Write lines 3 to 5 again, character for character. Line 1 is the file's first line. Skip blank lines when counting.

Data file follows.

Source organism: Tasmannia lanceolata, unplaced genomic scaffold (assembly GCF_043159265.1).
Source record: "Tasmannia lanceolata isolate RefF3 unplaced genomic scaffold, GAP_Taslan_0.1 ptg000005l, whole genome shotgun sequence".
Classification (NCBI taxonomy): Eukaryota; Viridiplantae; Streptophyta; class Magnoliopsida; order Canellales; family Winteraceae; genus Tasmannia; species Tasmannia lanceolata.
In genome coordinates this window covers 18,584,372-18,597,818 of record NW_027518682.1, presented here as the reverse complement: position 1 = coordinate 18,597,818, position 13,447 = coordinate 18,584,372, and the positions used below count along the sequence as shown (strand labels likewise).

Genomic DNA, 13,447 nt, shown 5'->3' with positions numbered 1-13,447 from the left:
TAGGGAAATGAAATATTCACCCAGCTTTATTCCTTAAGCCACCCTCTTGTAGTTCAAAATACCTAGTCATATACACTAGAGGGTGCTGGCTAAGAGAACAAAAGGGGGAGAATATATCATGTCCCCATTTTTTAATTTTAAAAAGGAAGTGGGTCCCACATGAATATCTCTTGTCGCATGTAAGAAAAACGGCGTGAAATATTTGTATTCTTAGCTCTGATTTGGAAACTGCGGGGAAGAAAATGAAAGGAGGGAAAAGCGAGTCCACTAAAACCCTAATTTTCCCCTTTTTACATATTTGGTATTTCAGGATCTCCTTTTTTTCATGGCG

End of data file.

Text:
Classification (NCBI taxonomy): Eukaryota; Viridiplantae; Streptophyta; class Magnoliopsida; order Canellales; family Winteraceae; genus Tasmannia; species Tasmannia lanceolata.
In genome coordinates this window covers 18,584,372-18,597,818 of record NW_027518682.1, presented here as the reverse complement: position 1 = coordinate 18,597,818, position 13,447 = coordinate 18,584,372, and the positions used below count along the sequence as shown (strand labels likewise).

Genomic DNA, 13,447 nt, shown 5'->3' with positions numbered 1-13,447 from the left: